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Dave Foxall 4 Factors to Decide Whether You Need an HRMS Consultant

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 By Dave Foxall

How to Know if an HRMS Consultant is Needed

Selecting and implementing an HR management system (HRMS) is no small task; and there are countless organizational and technical issues that must all be addressed before a successful conclusion can be secured. These issues, partnered with the ever-expanding variety and complexity of HR software have created a specialized need and market for subject matter experts in the field—experts that have the requisite knowledge and experience to be able to provide insights and actionable advice on everything from pricing models to point solutions. However, given that cost reduction is still the number one reason for introducing an HR software solution (according to Aberdeen Group's "The Future of Core HR"); the undoubted benefits of a consultant's services must be weighed against the additional project cost of engaging them. When making the decision whether to go it alone or enlist the help of an HRMS consultant, there are a number of factors to consider. Here's our list of the top 4.

HR Consultant Factor #1: An Understanding of the HR Software Market

First of all, to make the right HRMS selection decision, an organization must be able to understand information pertaining to the HR software market. For example, even something as simple as industry terms can be difficult because HR software has (like many specialized languages) terminology that can be confusing. Indeed, as HRMS Solutions Inc. point out, "Here is an example of words that have similar meanings: 'SaaS', 'Software-As-A-Service', 'Cloud Computing', 'Hosted', 'Subscription', 'ASP', 'Application Service Provider', 'On-Demand', 'Intersourcing' and 'Pay-As-You-Go'." While each of these terms have had overlap in their use, and some may have even seen a decline in usage as the market has evolved, the fact remains that they are still largely trying to describe what is often the same thing. Confusing? Yes. Unmanageable? Hardly. Further, the terminology must be understand not from some sort of definitional basis, although that's part of it, but more so to understand the benefits, risks and differences among the alternatives. Just take some time to educate yourself about the market and the terminology, and the navigation of the offerings becomes much easier.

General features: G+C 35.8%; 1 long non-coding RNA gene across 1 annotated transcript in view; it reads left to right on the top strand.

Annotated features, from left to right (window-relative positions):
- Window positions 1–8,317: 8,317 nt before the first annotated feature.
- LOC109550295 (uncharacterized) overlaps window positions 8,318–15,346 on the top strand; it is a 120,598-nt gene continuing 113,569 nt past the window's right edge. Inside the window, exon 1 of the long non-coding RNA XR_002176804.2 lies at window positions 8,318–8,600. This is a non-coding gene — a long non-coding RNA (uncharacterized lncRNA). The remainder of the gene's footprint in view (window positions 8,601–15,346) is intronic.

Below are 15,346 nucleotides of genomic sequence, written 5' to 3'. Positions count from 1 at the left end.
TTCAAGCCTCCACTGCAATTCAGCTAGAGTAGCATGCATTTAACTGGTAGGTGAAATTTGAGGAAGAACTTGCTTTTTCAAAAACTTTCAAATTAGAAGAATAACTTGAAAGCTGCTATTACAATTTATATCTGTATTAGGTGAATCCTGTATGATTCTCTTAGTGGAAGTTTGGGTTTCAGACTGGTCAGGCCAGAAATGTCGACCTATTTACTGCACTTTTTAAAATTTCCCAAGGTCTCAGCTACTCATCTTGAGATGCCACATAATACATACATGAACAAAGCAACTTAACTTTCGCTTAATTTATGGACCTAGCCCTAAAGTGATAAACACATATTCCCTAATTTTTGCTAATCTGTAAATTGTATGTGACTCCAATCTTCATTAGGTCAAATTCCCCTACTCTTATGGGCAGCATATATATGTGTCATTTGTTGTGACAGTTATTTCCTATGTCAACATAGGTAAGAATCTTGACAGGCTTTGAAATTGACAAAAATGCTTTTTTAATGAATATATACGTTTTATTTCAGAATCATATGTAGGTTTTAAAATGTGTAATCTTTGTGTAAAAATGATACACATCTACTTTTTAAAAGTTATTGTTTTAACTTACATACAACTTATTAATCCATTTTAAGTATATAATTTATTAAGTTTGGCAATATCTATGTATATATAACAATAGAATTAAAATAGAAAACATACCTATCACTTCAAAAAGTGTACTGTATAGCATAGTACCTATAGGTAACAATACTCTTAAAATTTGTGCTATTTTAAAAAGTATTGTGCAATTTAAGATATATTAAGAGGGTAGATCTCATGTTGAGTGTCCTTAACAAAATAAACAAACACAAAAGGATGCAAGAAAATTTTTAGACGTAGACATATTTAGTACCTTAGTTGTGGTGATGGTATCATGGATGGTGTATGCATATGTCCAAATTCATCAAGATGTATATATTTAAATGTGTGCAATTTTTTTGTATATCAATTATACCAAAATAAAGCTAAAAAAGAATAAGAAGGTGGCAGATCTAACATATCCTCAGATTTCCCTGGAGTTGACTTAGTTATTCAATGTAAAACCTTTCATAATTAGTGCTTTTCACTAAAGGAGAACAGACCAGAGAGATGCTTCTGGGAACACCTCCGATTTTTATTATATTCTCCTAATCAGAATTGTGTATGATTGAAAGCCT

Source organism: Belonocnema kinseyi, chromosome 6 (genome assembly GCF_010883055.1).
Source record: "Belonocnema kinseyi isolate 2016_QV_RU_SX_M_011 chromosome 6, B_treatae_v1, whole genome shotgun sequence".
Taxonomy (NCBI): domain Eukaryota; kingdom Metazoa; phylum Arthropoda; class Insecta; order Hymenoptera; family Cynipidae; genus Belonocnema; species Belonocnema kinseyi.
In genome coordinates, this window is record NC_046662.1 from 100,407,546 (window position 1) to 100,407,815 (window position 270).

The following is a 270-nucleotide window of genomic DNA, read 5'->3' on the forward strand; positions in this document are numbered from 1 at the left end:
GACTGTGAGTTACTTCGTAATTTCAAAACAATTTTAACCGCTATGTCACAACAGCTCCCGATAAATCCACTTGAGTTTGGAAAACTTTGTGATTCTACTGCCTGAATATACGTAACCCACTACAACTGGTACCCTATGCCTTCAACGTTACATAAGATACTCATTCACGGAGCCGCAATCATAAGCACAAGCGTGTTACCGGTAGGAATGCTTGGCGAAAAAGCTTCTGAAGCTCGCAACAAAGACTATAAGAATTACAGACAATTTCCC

HR Consultant Factor #2: Experience With HR Technology

The expectation is that an HRMS will have long-term benefits and therefore a long lifespan, meaning that for most organizations a full-fledged HRMS software selection and implementation may even be a once in a career event; and certainly not a project to be repeated often. By its very nature then, this facet of the process makes it unlikely that internal staff will have explicit hands-on experience with a specific type of software or project (especially in "rip-and-replace" scenarios). Outside expertise however, often has the luxury of working on numerous and varied HR systems. In fact, research from Phenix Management International found that, "There are many consultants…who have been through the HRMS selection and implementation process literally dozens of times." Given these figures, an integral part of an organization's decision must include an honest examination of what relevant expertise and experience exists in-house.

It should also be noted that given the current economic climate, few organizations are over-resourced, and many are actually dealing with staffing shortages. As such, sometimes the most compelling reason for hiring an HR consultant is that the alternative decision would take valuable staff away from day-to-day operations and service provisions—regardless of that person's level of expertise or experience on a particular solution.

HR Consultant Factor #3: A Broad HR Automation Skillset